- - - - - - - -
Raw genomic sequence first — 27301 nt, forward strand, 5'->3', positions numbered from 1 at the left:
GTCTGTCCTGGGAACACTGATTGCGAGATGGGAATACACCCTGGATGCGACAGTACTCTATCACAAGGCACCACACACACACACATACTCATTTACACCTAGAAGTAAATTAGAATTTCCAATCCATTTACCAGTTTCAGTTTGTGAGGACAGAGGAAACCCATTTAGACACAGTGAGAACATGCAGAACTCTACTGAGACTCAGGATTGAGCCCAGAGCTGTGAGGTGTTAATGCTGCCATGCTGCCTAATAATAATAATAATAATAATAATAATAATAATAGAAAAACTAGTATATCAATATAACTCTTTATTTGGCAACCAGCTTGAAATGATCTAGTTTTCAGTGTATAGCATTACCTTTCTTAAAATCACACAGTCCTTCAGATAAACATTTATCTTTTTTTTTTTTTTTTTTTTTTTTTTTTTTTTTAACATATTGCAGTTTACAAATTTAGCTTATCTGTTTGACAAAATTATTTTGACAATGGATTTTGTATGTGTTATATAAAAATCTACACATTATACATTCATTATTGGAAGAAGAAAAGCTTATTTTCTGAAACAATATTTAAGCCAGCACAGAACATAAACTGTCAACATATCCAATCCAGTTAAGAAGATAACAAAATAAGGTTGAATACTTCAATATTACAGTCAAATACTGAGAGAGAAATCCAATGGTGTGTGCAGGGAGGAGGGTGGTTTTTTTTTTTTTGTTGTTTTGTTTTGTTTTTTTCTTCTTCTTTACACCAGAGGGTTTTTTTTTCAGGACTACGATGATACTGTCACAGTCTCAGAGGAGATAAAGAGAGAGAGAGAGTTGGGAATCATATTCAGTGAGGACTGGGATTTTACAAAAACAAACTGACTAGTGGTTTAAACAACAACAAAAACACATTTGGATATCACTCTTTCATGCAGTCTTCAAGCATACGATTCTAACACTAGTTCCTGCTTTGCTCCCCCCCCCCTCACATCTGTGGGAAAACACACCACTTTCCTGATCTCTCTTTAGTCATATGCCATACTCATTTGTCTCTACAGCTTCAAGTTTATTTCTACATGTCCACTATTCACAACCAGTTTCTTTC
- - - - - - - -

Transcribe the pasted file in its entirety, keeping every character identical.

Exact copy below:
Raw genomic sequence first — 27301 nt, forward strand, 5'->3', positions numbered from 1 at the left:
GTCTGTCCTGGGAACACTGATTGCGAGATGGGAATACACCCTGGATGCGACAGTACTCTATCACAAGGCACCACACACACACACATACTCATTTACACCTAGAAGTAAATTAGAATTTCCAATCCATTTACCAGTTTCAGTTTGTGAGGACAGAGGAAACCCATTTAGACACAGTGAGAACATGCAGAACTCTACTGAGACTCAGGATTGAGCCCAGAGCTGTGAGGTGTTAATGCTGCCATGCTGCCTAATAATAATAATAATAATAATAATAATAATAATAGAAAAACTAGTATATCAATATAACTCTTTATTTGGCAACCAGCTTGAAATGATCTAGTTTTCAGTGTATAGCATTACCTTTCTTAAAATCACACAGTCCTTCAGATAAACATTTATCTTTTTTTTTTTTTTTTTTTTTTTTTTTTTTTTTAACATATTGCAGTTTACAAATTTAGCTTATCTGTTTGACAAAATTATTTTGACAATGGATTTTGTATGTGTTATATAAAAATCTACACATTATACATTCATTATTGGAAGAAGAAAAGCTTATTTTCTGAAACAATATTTAAGCCAGCACAGAACATAAACTGTCAACATATCCAATCCAGTTAAGAAGATAACAAAATAAGGTTGAATACTTCAATATTACAGTCAAATACTGAGAGAGAAATCCAATGGTGTGTGCAGGGAGGAGGGTGGTTTTTTTTTTTTTGTTGTTTTGTTTTGTTTTTTTCTTCTTCTTTACACCAGAGGGTTTTTTTTTCAGGACTACGATGATACTGTCACAGTCTCAGAGGAGATAAAGAGAGAGAGAGAGTTGGGAATCATATTCAGTGAGGACTGGGATTTTACAAAAACAAACTGACTAGTGGTTTAAACAACAACAAAAACACATTTGGATATCACTCTTTCATGCAGTCTTCAAGCATACGATTCTAACACTAGTTCCTGCTTTGCTCCCCCCCCCCTCACATCTGTGGGAAAACACACCACTTTCCTGATCTCTCTTTAGTCATATGCCATACTCATTTGTCTCTACAGCTTCAAGTTTATTTCTACATGTCCACTATTCACAACCAGTTTCTTTC